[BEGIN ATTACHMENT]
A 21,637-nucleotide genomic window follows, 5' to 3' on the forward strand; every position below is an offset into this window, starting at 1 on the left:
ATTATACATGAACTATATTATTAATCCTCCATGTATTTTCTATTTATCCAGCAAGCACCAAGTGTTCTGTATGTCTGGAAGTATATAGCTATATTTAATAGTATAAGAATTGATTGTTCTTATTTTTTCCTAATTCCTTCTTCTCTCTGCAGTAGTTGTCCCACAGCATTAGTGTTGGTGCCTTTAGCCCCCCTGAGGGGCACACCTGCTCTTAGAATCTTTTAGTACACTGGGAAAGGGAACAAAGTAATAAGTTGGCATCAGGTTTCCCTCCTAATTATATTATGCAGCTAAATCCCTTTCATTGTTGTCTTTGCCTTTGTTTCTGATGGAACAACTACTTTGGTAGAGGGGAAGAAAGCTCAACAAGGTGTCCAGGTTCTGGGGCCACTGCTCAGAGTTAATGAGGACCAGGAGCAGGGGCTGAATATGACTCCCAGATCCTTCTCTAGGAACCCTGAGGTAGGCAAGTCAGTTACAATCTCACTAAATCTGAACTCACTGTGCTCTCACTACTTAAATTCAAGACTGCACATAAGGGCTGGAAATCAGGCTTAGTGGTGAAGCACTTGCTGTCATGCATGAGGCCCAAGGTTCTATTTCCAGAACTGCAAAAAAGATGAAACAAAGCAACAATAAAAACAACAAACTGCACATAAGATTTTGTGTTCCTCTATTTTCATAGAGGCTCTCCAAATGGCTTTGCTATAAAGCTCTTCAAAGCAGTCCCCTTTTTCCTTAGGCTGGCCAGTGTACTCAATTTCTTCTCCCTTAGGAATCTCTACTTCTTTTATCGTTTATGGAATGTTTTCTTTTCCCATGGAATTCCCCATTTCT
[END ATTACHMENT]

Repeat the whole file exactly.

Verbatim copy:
A 21,637-nucleotide genomic window follows, 5' to 3' on the forward strand; every position below is an offset into this window, starting at 1 on the left:
ATTATACATGAACTATATTATTAATCCTCCATGTATTTTCTATTTATCCAGCAAGCACCAAGTGTTCTGTATGTCTGGAAGTATATAGCTATATTTAATAGTATAAGAATTGATTGTTCTTATTTTTTCCTAATTCCTTCTTCTCTCTGCAGTAGTTGTCCCACAGCATTAGTGTTGGTGCCTTTAGCCCCCCTGAGGGGCACACCTGCTCTTAGAATCTTTTAGTACACTGGGAAAGGGAACAAAGTAATAAGTTGGCATCAGGTTTCCCTCCTAATTATATTATGCAGCTAAATCCCTTTCATTGTTGTCTTTGCCTTTGTTTCTGATGGAACAACTACTTTGGTAGAGGGGAAGAAAGCTCAACAAGGTGTCCAGGTTCTGGGGCCACTGCTCAGAGTTAATGAGGACCAGGAGCAGGGGCTGAATATGACTCCCAGATCCTTCTCTAGGAACCCTGAGGTAGGCAAGTCAGTTACAATCTCACTAAATCTGAACTCACTGTGCTCTCACTACTTAAATTCAAGACTGCACATAAGGGCTGGAAATCAGGCTTAGTGGTGAAGCACTTGCTGTCATGCATGAGGCCCAAGGTTCTATTTCCAGAACTGCAAAAAAGATGAAACAAAGCAACAATAAAAACAACAAACTGCACATAAGATTTTGTGTTCCTCTATTTTCATAGAGGCTCTCCAAATGGCTTTGCTATAAAGCTCTTCAAAGCAGTCCCCTTTTTCCTTAGGCTGGCCAGTGTACTCAATTTCTTCTCCCTTAGGAATCTCTACTTCTTTTATCGTTTATGGAATGTTTTCTTTTCCCATGGAATTCCCCATTTCT